Hot Rod Dynamics '67 Camaro
A '67 Camaro that can't be nailed down
A dream for car guys since the dawn of time has been to drive a racecar on the street. From the first stripped-down Model T to the delusional grudge cars of today, there has been an inexplicable draw to putting a purpose-built racecar on the road. Maybe it’s rebellion against the man, the desire to be the king at a stoplight, or it could be as simple as wanting to enjoy their substantial investment more than three times a year. There is a firm equal-and-opposite reaction for a dual purpose car; the better it is at going fast, the less streetable it is. Another issue is that a car should perform as well as, or better, than it looks.
Soft-spoken Joe Lutz was in our Power Tour booth, looking at the instruments on display. When I drew near, he looked around and softly noted “Y’all need some display cars in here,” I agreed, and he pointed over yonder where his Camaro was parked and told me to take a look. This happens a lot, and I usually end up scrambling to think of a graceful exit to an awkward situation. Luckily Joe walks softly and pilots a remarkable Camaro.
Looking at the silver, black and carbon fiber rock star, it’s hard to imagine it was a rolling hulk wearing several shades of green when Joe and his wife, Sharon, brought it home. The car looks pro-built, but I was assured that Joe did the work himself. To be fair, both are true; working at Roush Racing in the engineering department, Joe honed his design and fabrication skills building racecars. After tiring of the pressure and deadlines, Joe and Sharon took a leap of faith and turned Joe’s hot rodding hobby into a full-fledged business. Hot Rod Dynamics has been turning out intricate custom builds for seven years now, and the Lutz’ haven’t looked back. If you’re in the market for a top-notch performer, hit hotroddynamics.com and start the ball rolling.
The Camaro sports an LS7, lookin’ fine with a Holley Hi-Ram intake. I just love these intakes because they hark back to the tunnel rams of the street freaks in the ‘70s. Holley even offers a top plate for dual carbs! Joe’s has the EFI setup, and the beast is harnessed to a T-56 Magnum trans. Putting up with the guff out back you’ll find a Strange 9” fit for a king.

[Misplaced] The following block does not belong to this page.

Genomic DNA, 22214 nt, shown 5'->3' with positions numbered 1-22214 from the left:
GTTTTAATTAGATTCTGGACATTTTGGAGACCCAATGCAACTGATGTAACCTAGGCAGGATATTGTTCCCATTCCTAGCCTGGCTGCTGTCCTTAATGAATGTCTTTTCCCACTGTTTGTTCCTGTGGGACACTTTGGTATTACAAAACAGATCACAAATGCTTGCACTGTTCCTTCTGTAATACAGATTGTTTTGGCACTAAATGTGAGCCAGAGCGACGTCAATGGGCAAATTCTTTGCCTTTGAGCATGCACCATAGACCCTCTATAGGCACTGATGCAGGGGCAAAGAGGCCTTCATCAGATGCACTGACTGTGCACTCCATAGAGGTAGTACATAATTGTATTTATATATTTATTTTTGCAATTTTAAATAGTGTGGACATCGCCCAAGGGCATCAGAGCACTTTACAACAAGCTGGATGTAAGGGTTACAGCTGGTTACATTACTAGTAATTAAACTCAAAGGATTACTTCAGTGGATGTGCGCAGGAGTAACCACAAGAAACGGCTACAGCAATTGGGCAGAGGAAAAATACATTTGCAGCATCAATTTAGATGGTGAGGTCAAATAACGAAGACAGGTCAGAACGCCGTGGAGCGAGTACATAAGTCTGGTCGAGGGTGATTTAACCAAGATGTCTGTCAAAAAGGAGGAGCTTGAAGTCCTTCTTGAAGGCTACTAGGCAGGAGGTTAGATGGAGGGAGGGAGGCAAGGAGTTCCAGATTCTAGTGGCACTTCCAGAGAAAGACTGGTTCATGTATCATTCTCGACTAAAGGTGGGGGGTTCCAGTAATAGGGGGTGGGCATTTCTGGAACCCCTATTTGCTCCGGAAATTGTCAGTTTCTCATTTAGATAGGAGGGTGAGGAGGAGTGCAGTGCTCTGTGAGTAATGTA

That stance is afforded by a Speedtek torque arm rear suspension, while a custom Hot Rod Dynamics front suspension hangs on a Martz subframe. Joe built his own control arms, spindles; the whole works. And here I felt cool putting dropped spindles in my truck. Vintage Wheels Works ponied up a set of 18” V40 wheels, measuring 9-inches in front and a wild 11-inches in the rear. Hot Rod Dynamics also built the chromoly cage, the stainless hood hinges, stainless fuel tank, radiator support and a few small carbon fiber items.
The interior is equal parts racecar and cruiser, classic and modern. A silver-painted factory dash brightens up the office, while carbon fiber-faced VHX instrumentation plays off the high-tech pod holding the double-DIN Pioneer head unit. Billet pedals, shifter and racing seats are modern-day pieces, but fit the vintage road-race theme. Daytona weave carpet on the floor is far better than bare aluminum panels.
What at first looks like a simple black and silver paint scheme turns into much more when stepping into the light. Anvil Auto carbon fiber parts abound, such as the hood, header panel and deck lid. The advantages of carbon fiber are three-fold. First and foremost, they shave weight. Second, the panels look cool and add a modern attitude to a classic shape, and third, the carbon fiber panels are easier to find than original Camaro pieces! Prolonging the vintage vibe brought on by the V40s, a simple ‘67’ in a white circle conjures up images of then-new Camaros brawling in Trans-Am competition. Adding to the race look is a deleted front bumper and one-off Hot Rod Dynamics grill; custom LED halos are from Redline Lumtronix. There are a million details in this Camaro that most will never see; heck I spent a week with it and every day I noticed something new.
You’ve seen trailer queens before, cars that have all the right parts in all the right places but never live up to their potential. I can assure you that this car isn’t one of those. It made the entire 2013 Power Tour without a hiccup, and being a North Carolina boy, you know Joe didn’t build this car to sit on a shelf. Case in point: you don’t build your own front suspension if you don’t think you can do it better than an out-of-the-box kit. In the end, Joe and Sharon Lutz ended up beating the system, and have a racecar that is perfectly at home on the street.